International Banking Federation report on accounting for financial instruments

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08 May 2008

The International Banking Federation (IBFed) has published Accounting for Financial Instruments: A Conceptual Paper.

IBFed is a consortium of banking associations in Australia, Canada, Europe, Japan, and the United States. The paper sets out the position of the IBFed on "the extent to which the fair value measurement meets the needs of the user community and the objectives of financial reporting". The overall conclusions:
  • Fair value measurement provides an appropriate accounting base for financial instruments held for trading purposes or otherwise managed on a fair value basis. However, full fair value measurement of financial instruments would overstate the extent to which instruments are held for trading or managed on a fair value basis within the business and the extent to which deep and liquid markets exist. These are highly significant factors in determining the relevance of fair value in financial reporting.
  • A mixed measurement model provides investors with better information for evaluating financial institutions. It requires fair value measurement for assets and liabilities managed on a fair value basis and recognizes that not all financial instruments – let alone non-financial assets and liabilities – are managed on a fair value basis or are even capable of reliable fair value measurement. Where an entity does not manage instruments on a fair value basis, amortised cost is the more appropriate way to estimate future cash flows. Fair value information is already disclosed in footnotes, which are an integral part of financial statements and is a more suitable format for providing the information to investors.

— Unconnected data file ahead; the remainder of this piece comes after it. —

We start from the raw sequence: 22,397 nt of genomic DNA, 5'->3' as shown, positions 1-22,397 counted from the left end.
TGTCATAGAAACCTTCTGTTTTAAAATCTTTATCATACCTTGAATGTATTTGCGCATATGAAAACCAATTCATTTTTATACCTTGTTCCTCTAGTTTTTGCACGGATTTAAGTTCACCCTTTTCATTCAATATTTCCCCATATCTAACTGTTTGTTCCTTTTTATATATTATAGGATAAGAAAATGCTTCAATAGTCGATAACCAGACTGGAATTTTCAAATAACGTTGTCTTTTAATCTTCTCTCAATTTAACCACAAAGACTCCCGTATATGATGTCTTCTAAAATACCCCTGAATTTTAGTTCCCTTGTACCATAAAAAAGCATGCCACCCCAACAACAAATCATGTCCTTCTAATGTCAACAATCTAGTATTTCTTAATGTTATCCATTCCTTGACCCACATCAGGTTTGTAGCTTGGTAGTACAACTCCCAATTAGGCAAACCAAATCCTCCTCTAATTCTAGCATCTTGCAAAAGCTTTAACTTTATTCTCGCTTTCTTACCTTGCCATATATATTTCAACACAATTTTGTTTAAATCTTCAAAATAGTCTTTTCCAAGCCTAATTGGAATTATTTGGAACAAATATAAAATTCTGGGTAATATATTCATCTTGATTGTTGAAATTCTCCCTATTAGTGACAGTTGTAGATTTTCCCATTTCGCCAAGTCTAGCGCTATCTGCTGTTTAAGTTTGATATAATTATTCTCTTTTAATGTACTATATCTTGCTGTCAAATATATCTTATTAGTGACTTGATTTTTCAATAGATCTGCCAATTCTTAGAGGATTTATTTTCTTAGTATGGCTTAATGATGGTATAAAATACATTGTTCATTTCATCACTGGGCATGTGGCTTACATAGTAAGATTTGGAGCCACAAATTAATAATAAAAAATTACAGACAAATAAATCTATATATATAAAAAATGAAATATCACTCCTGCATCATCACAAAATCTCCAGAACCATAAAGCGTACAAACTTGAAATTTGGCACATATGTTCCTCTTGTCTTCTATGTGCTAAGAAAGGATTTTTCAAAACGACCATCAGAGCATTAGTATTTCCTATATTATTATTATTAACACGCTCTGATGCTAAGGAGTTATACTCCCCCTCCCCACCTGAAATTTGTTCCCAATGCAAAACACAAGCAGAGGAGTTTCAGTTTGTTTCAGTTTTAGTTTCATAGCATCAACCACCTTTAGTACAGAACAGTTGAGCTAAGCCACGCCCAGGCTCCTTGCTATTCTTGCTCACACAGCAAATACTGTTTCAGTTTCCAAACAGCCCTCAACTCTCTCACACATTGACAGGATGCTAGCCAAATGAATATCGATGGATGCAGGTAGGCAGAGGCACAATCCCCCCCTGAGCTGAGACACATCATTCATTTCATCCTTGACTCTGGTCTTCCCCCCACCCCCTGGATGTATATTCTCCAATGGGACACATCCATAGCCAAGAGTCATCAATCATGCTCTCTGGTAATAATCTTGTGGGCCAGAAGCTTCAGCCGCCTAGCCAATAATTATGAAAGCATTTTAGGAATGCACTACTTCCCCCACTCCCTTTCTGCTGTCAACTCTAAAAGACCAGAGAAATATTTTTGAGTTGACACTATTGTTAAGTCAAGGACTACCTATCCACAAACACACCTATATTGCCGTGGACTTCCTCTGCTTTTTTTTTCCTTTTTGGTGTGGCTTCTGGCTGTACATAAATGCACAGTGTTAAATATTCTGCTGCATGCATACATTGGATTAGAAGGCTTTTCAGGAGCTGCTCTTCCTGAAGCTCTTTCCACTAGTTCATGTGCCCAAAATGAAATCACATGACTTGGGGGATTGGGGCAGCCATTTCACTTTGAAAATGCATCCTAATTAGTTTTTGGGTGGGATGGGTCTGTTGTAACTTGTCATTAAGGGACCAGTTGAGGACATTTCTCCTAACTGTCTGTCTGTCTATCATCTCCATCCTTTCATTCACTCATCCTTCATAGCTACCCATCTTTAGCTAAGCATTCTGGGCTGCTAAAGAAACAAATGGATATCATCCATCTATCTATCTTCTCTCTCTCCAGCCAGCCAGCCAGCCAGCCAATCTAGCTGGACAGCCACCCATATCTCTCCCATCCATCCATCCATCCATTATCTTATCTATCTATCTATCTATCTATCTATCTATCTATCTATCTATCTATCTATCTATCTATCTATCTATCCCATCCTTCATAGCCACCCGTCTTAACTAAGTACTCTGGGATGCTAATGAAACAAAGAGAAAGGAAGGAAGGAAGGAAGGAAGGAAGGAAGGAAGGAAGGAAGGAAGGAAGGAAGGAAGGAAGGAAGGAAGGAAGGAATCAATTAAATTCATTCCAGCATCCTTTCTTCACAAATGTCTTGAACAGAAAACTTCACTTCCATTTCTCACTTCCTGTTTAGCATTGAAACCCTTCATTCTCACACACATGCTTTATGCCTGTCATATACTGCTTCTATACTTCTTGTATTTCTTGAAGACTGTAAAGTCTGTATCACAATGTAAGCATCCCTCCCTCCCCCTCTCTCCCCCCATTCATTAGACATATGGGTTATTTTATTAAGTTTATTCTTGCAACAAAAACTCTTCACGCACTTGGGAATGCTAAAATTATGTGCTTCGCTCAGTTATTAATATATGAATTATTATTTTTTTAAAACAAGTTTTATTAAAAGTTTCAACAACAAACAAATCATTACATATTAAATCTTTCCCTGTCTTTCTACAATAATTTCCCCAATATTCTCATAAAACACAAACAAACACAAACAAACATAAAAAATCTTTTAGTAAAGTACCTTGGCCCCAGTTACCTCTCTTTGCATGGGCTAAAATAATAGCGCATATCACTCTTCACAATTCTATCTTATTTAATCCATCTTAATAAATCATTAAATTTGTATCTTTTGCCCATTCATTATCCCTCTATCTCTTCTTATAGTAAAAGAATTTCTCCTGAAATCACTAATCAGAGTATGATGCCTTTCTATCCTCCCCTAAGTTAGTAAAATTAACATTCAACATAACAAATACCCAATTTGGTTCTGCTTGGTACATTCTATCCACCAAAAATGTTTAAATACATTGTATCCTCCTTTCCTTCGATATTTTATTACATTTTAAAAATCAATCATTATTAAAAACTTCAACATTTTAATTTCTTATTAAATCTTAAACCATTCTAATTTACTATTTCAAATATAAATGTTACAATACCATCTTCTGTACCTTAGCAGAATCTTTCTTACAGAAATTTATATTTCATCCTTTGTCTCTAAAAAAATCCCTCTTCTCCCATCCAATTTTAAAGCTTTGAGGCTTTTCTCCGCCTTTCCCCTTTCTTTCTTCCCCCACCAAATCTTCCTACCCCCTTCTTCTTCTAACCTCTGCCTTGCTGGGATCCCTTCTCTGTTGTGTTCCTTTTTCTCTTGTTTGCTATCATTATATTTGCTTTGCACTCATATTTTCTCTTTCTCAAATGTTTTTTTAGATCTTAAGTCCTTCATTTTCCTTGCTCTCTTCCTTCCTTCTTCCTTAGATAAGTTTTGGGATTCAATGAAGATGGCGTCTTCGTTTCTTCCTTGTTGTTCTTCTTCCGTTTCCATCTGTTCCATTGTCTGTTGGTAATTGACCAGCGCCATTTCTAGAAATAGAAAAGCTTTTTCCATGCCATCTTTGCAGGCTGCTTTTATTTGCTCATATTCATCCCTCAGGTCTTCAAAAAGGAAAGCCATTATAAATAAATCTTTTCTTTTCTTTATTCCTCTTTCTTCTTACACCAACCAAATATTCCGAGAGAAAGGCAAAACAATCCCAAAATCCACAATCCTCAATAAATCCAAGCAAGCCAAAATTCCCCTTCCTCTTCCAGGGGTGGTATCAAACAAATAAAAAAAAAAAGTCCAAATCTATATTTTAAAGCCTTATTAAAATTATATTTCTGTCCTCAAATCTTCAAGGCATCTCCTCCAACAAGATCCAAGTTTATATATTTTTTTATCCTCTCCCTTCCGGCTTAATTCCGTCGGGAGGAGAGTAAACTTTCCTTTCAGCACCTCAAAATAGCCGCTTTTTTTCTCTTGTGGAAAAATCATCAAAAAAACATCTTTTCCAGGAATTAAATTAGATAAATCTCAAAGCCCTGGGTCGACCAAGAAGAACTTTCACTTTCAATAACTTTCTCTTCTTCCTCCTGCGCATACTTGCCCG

• Reality is more complex than can be communicated in a fair value model. Relevant performance reporting will never be achieved if the framework for financial reporting sticks rigidly to either an amortised cost model or a fair value model. A mixed measurement model represents a principles-based approach to measurement by acknowledging the fact that different entities may follow different business models. Instead of the IASB determining that one approach offers a superior model to that of others, the aim should be for the accounting standards to accommodate the various business models and circumstances in which financial instruments are used. As widely recognized at the IASB Roundtables on measurement, a mixed model is more likely to result in useful reporting.

Click to view Accounting for Financial Instruments: A Conceptual Paper (PDF 327k).

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